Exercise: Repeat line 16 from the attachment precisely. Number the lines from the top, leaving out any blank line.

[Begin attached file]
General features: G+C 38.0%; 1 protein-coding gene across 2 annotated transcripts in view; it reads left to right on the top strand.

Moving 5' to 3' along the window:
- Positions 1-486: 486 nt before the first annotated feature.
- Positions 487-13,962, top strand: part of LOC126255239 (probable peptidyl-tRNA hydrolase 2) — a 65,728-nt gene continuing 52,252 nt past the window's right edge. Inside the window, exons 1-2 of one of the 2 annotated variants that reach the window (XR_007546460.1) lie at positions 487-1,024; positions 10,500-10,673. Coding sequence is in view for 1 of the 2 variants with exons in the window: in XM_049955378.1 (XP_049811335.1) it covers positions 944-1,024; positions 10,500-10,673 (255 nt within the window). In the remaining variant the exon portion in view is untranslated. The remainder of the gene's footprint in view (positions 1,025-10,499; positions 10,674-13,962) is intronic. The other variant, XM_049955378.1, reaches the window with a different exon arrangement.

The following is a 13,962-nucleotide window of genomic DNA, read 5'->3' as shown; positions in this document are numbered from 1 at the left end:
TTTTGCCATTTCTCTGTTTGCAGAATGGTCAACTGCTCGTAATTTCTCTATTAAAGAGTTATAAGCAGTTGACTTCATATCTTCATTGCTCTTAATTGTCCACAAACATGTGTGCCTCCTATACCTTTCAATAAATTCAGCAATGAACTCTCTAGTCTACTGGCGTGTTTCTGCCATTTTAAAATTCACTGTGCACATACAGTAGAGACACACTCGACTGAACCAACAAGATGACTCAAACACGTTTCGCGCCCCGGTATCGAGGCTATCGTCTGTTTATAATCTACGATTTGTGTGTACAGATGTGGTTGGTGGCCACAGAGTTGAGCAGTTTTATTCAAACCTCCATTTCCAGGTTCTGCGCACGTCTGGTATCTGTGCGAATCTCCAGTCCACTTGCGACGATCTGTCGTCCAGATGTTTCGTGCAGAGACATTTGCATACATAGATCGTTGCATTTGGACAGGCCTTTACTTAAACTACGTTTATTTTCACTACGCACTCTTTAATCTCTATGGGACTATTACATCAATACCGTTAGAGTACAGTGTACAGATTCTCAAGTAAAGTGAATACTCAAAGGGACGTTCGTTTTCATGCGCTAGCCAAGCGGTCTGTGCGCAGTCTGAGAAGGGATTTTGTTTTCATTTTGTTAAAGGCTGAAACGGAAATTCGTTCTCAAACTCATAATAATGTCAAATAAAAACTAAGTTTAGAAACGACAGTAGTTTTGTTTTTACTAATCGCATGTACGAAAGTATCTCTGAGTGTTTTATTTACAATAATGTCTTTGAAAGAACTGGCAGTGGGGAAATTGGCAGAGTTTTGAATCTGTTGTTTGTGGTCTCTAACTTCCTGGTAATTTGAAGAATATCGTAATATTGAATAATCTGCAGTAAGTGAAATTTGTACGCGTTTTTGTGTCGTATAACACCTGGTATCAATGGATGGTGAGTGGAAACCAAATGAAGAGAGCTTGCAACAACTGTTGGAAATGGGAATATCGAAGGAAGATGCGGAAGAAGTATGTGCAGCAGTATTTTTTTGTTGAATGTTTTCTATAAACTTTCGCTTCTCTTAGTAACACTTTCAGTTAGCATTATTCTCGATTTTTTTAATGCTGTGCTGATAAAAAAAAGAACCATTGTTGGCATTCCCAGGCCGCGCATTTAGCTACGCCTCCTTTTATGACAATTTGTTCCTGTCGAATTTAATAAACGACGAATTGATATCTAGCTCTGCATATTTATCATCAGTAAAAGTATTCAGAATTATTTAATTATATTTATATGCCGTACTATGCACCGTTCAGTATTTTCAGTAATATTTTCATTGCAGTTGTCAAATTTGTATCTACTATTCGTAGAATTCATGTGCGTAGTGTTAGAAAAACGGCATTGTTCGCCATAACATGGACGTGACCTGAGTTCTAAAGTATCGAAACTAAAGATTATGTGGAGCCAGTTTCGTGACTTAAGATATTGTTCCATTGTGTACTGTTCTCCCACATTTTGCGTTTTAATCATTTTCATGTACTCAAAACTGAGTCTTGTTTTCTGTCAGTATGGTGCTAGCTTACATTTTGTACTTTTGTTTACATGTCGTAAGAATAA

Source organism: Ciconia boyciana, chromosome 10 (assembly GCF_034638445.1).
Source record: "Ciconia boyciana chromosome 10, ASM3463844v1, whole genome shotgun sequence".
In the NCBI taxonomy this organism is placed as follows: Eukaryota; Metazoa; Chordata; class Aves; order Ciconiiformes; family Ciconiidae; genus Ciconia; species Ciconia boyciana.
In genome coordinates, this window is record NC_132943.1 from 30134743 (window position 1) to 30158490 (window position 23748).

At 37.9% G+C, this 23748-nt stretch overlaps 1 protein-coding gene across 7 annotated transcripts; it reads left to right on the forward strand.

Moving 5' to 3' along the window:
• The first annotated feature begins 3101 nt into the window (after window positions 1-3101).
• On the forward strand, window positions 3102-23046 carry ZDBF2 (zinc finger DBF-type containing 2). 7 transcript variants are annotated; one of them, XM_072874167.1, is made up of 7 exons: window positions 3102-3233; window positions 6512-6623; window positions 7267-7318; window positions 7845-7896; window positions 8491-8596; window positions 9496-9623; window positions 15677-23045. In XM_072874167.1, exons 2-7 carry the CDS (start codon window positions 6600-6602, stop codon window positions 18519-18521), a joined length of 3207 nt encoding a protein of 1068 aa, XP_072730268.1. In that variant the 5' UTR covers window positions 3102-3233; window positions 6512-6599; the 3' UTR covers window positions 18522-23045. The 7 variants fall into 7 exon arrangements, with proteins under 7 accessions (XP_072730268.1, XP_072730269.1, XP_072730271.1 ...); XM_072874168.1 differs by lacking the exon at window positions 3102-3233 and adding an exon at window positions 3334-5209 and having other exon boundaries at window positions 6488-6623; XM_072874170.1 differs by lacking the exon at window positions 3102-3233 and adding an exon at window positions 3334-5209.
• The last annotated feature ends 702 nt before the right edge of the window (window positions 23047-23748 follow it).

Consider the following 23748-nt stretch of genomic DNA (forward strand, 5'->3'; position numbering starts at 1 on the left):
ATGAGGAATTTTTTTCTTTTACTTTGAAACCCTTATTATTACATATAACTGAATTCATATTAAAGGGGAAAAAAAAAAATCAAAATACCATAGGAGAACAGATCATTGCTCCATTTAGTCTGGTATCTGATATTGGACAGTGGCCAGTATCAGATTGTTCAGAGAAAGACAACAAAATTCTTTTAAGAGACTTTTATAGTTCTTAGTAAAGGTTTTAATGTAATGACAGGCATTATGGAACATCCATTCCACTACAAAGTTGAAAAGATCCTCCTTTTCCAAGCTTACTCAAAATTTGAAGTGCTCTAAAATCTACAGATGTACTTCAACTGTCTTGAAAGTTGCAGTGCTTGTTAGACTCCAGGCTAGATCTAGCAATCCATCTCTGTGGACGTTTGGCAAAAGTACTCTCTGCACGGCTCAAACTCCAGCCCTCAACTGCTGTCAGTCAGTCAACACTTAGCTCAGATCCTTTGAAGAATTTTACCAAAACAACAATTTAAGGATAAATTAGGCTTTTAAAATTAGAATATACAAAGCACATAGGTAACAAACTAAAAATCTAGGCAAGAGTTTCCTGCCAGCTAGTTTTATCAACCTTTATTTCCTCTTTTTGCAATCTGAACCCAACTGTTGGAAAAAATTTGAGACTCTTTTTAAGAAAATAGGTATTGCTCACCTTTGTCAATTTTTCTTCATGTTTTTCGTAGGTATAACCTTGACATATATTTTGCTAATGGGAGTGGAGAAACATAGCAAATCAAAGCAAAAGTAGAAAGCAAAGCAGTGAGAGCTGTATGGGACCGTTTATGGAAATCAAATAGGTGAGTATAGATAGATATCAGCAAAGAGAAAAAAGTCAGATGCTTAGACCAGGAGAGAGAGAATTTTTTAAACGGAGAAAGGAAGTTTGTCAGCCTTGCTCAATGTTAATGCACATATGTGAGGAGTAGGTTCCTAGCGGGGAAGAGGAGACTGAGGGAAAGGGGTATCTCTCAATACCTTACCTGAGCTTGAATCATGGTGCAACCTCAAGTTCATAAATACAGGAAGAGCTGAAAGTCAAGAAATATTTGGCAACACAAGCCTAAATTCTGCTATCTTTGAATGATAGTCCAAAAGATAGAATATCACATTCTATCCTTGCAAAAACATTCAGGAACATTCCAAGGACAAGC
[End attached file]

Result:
Consider the following 23748-nt stretch of genomic DNA (forward strand, 5'->3'; position numbering starts at 1 on the left):